will offer the contents of one of the finest Regency villas in Bath, Crowe Hall, at the King Street salerooms on Thursday, 16 December 2010. Crowe Hall was the home of Sir Sydney Barratt (1898-1975), a chemist whose advice to Sir Winston Churchill and the War Cabinet from 1942 to 1944 helped to secure the development of the bouncing bomb. The sale is expected to raise in excess of £1.8 million and includes Old Master and British pictures, English furniture, silver, porcelain and Italian Grand Tour bronzes bought by Sir Sydney and his son to furnish this remarkable villa, which nestles beneath the Palladian grandeur of Prior Park. Individual estimates range from £500 to £80,000.
Commanding superb views over the city of Bath, Crowe Hall is set in thirty acres of landscaped garden, woods and parkland. Originally built in 1760, the house was remodelled in the fashionable neo-classical style in the early 19th century by the banker George Tugwell, whose family lived there for the next 100 years. It was extensively rebuilt after a fire in 1926, which fortunately left the magnificent pillared portico intact. In 1961 Crowe Hall was bought by Sir Sydney Barratt, the distinguished chemist, industrialist and connoisseur.
Sir Sydney was born in Bristol in 1898. He served as a signaller in World War I and then joined the chemicals company Albright & Wilson, at the time a rival to ICI. During the Second World War he was seconded to Churchills War Cabinet from 1942 to 1944 as a member of the scientific committee advising on the development of air warfare technologies, including the bouncing bomb developed by Barnes Wallis.
The sale reflects the other passion in Barratts life, his love of the arts. His interest in painting had been sparked at Oxford by his tutor, the physicist Sir Thomas Merton, who was a celebrated scientific advisor to the National Gallery from 1944 to 1969. By the time Sir Sydney bought Crowe Hall, he had already amassed a superb collection. Among the highlights in the sale is a bronze group of a lion attacking a horse after Giambologna, cast from a model possibly by Adrien de Vries (d.1626) estimated at £50,000-80,000.
A connoisseur of English furniture from the Sheraton, Hepplewhite and Regency periods, Sir Sidney admired the technical virtuosity of craftsmen such as Thomas Chippendale, Mayhew and Ince and especially the firm of Gillows of Lancaster and London. A magnificent Regency mahogany breakfront library bookcase, attributed to Gillows and shown here, is over 5 metres long and is estimated at £40,000-60,000. Also of interest is a pair of George III porcelain and ormolu-mounted white marble urns and covers by Matthew Boulton and John Fothergill from around 1775 (estimate: £30,000-50,000). These epitomise the aspirations of the Lunar Society and in many ways represent the nascent Industrial Revolution in Birmingham in the late 18th Century, as they confirm the collaboration between Matthew Boulton and Josiah Wedgwood.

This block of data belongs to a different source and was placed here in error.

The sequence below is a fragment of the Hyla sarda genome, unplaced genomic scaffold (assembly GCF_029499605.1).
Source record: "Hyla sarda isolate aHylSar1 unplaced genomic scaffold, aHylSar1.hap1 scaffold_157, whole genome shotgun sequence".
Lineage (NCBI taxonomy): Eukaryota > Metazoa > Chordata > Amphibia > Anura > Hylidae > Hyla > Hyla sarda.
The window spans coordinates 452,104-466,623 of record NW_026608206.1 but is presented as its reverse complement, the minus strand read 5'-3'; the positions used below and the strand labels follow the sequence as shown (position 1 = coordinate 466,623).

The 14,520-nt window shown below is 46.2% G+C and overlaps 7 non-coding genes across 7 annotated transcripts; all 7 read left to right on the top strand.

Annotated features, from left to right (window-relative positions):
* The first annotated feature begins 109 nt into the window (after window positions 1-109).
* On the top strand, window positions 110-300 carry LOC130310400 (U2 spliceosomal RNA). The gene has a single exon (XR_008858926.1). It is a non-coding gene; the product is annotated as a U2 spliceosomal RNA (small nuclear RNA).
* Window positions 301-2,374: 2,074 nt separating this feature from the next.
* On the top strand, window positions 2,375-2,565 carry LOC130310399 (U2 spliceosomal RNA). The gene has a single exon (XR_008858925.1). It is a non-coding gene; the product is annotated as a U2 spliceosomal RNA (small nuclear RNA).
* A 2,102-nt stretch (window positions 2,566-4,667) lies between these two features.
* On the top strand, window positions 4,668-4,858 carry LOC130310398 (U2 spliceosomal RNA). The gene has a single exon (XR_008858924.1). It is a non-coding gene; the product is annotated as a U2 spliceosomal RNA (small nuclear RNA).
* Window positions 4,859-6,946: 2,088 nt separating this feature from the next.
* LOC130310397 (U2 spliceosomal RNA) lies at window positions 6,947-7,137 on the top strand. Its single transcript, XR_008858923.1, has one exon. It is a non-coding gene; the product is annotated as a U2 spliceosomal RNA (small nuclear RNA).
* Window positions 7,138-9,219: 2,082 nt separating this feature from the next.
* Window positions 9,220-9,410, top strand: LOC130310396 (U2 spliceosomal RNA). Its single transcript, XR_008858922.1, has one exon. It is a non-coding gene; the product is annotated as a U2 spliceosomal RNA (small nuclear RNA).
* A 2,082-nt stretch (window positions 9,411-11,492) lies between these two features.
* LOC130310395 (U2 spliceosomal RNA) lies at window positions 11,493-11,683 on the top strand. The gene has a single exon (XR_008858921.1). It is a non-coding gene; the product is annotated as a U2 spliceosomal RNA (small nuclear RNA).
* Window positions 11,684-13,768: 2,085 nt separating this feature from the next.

Sir Sidney was a keen collector of Porcelain too and as well as early Worcester, he amassed a fascinating group of Hispano-Moresque lusterware and Italian Maiolica. The highlight is undoubtedly the rare Istoriato dish from the circle of Baldassare Manova, painted in 1546 with the capture of Carthage after Giuliio Romano (estimate: £50,000-£80,000).
Sir Sidneys taste in pictures was equally eclectic. Like an 18th Century Grand Tourist, he was particularly drawn to vedute, such as the views The Baths of Caracalla and The Colosseum, painted in Rome by Hendrick Frans van Lint (1684-1763; Estimate £40,000-£60,000). He also favoured works from closer to home, particularly English portraiture of the later 18th Century including Thomas Gainsborough and a remarkable group of five portraits by the Scottish Court Painter Allan Ramsay (1713-84). These are led by his beautifully observed portrait of Sarah Verney (£50,000-£80,000).
Sir Sydneys son John took over the stewardship of Crowe Hall after his father died in 1975. A much-loved housemaster at Clifton College, Bristol, where he taught History, John Barratt was also an adventurous traveller and a passionate connoisseur of art, wine, theatre and music. His death last year was marked by a tribute in Forbes Magazine headed Requiem for an English Gentleman. The house and its remarkable Italianate gardens, lovingly enlarged and nurtured by John Barratt, have since been sold.